CHARLOTTE, N.C. – Four Charlotte-Mecklenburg Schools (CMS) educators have been… more>>
September 9th, 2013 by Amneris Solano
Kenan Fellow Denise Furr helped put her stamp on the NC Science Festival.
This summer she partnered with staff from the NC Science Festival at the UNC Morehead Planetarium and Science Center to create resources to help high school students weigh their perspectives and communicate their opinions on today’s most important science-related issues.
Ms. Furr teaches chemistry at Wakefield High School in Wake County. Her mentor is Jonathan Frederick Director of the NC Science Festival and NASA sponsored her Fellowship.
She shares her Fellowship story below.
How has this experience affected your teaching career?
A: This experience has shown me that I need to keep challenging myself to try things that are not in my comfort zone. Science and technology change so quickly and I need to keep up with the times, in order to help my students become productive citizens.
What has been the most eye-opening experience during your time at the Morehead Planetarium?
A: I have had the opportunity to work with some people who are really passionate about offering exciting science experiences to kids across the state. It has opened my eyes and made me consider ways that I can make science even more interesting for my own students.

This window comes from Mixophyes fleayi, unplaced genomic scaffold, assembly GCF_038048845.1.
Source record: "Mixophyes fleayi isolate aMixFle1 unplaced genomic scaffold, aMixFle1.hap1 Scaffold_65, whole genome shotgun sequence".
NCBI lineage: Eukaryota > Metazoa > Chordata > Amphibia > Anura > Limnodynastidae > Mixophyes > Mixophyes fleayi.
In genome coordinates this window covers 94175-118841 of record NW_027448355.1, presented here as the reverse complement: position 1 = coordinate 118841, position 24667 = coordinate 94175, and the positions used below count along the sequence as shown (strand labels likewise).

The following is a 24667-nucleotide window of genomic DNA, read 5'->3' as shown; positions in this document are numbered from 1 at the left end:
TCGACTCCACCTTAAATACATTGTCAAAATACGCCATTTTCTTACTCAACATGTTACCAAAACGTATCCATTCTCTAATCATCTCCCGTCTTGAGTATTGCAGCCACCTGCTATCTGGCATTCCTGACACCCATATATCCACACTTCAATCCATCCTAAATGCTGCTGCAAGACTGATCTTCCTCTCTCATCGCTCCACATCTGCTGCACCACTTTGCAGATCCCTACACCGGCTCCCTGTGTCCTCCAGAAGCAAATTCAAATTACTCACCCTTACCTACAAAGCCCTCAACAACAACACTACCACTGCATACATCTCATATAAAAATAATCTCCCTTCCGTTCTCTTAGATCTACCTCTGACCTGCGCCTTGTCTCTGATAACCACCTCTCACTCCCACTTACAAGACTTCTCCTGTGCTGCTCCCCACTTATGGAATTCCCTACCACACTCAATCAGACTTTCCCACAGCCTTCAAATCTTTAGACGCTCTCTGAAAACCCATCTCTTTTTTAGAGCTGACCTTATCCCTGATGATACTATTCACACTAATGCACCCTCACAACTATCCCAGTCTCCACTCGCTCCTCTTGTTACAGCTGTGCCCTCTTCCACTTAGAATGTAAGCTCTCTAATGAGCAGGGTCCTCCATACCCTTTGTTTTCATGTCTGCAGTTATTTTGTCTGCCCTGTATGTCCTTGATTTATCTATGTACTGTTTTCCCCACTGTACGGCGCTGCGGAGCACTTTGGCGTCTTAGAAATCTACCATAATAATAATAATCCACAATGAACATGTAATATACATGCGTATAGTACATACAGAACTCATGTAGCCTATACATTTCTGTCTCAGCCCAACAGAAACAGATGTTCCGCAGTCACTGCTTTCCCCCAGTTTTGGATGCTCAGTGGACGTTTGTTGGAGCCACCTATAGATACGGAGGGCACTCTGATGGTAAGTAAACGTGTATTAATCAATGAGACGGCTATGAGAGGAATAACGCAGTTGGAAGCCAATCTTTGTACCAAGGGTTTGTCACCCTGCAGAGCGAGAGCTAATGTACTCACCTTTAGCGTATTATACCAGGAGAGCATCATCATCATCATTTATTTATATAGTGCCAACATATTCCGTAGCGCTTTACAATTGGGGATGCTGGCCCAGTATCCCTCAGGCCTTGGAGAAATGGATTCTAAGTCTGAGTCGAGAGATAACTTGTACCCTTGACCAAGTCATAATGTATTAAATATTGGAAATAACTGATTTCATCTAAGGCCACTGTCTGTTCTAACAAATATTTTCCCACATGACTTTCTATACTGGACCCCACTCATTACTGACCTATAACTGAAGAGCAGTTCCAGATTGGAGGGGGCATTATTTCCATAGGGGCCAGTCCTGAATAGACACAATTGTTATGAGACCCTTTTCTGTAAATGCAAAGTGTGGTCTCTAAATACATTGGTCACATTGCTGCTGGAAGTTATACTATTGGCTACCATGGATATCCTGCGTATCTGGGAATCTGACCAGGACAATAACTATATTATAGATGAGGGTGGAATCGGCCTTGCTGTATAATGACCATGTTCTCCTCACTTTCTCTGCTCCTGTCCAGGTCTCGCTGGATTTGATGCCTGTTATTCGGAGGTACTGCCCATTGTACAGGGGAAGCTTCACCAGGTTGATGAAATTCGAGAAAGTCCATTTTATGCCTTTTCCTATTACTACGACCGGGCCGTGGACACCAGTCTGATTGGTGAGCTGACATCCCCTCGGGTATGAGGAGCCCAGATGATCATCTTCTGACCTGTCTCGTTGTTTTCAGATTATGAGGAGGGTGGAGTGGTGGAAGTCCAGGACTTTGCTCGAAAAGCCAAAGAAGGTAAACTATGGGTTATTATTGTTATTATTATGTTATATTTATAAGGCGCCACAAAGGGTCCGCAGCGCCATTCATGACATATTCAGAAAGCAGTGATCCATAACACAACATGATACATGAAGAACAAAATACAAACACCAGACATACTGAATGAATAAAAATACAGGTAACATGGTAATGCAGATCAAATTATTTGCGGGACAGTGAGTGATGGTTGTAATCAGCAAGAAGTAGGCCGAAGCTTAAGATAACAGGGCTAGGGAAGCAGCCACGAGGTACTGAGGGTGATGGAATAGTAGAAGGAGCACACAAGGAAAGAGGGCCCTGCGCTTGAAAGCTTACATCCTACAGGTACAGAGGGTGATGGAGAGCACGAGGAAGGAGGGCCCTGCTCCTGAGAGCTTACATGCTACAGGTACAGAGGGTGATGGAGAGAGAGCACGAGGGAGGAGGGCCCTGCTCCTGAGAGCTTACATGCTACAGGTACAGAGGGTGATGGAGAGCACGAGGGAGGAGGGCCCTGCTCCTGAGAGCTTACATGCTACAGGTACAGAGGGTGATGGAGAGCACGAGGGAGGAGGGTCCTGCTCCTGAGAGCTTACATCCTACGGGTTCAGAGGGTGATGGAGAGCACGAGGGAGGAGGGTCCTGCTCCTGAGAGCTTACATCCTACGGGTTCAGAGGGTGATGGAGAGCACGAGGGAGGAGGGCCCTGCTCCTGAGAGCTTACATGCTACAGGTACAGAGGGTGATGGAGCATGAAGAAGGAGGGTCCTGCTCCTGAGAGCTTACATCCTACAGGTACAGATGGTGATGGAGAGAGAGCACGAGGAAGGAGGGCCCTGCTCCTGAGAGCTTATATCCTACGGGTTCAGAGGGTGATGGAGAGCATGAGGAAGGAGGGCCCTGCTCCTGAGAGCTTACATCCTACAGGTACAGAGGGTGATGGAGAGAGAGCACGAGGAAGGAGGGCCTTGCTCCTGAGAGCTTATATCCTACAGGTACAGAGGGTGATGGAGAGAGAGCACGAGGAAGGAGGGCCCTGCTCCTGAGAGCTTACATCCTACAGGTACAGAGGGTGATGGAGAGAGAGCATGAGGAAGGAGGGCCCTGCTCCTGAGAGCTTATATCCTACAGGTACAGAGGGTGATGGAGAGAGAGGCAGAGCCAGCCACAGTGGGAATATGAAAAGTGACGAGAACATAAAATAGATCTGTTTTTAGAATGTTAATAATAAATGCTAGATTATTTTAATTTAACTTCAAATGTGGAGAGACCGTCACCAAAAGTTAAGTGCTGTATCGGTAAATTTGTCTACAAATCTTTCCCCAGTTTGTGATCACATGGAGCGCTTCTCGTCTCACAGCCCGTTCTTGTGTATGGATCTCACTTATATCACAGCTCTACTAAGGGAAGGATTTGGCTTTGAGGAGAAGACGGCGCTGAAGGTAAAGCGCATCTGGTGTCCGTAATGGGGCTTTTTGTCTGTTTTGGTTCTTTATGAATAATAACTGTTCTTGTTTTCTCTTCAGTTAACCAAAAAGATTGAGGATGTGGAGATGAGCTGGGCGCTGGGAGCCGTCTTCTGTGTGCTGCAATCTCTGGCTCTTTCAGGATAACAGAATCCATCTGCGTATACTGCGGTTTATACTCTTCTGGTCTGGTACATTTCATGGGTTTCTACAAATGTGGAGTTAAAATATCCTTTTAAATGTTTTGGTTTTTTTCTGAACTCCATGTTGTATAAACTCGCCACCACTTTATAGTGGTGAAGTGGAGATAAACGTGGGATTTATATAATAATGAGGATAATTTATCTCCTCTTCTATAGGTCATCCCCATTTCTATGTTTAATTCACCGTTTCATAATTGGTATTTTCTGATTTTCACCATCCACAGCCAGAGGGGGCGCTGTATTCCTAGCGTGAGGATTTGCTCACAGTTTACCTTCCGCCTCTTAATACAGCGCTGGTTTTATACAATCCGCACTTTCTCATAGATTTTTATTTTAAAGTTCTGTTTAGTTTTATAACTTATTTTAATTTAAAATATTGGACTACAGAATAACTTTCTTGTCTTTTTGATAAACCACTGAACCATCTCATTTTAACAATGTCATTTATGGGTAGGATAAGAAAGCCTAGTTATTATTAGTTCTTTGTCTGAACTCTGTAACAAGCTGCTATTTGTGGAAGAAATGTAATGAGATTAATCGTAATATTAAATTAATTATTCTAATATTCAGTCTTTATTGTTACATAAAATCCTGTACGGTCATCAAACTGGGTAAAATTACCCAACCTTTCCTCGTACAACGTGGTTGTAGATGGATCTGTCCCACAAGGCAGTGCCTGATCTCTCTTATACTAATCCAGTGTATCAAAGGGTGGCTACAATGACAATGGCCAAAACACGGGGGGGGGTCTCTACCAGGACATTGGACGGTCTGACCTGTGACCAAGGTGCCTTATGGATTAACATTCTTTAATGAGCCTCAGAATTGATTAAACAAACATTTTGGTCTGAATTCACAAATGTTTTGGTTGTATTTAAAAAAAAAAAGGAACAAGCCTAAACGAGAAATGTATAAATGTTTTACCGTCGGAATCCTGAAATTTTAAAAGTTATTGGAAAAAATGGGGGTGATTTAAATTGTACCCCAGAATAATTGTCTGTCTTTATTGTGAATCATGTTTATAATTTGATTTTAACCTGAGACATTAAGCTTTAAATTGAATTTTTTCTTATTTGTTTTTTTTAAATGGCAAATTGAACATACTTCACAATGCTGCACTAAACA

What new careers have you learned about that you want to share with your students?
A: I will definitely encourage my students to visit the Morehead Planetarium in Chapel Hill. It really offers some cool programs and shows and exhibits. I am working in the same office as the people who create the shows for the dome and it is amazing how they put together animation and sound effects to teach kids about outer space.
How will you incorporate this experience into your classroom?
A: For my fellowship, I am working on creating a “Decision Room” for high school science teachers that will also be used for the NC Science Festival. It involves the teachers facilitating a debate that will allow students to investigate a current science issue and discuss it with their peers. There are so many benefits to this kind of lesson. Students are able to stay current on science topics, while developing literacy and communication skills. So I definitely want to try this in my own classes this fall.
*Photo by Amneris Solano: Denise Furr at the Morehead Planetarium in Chapel Hill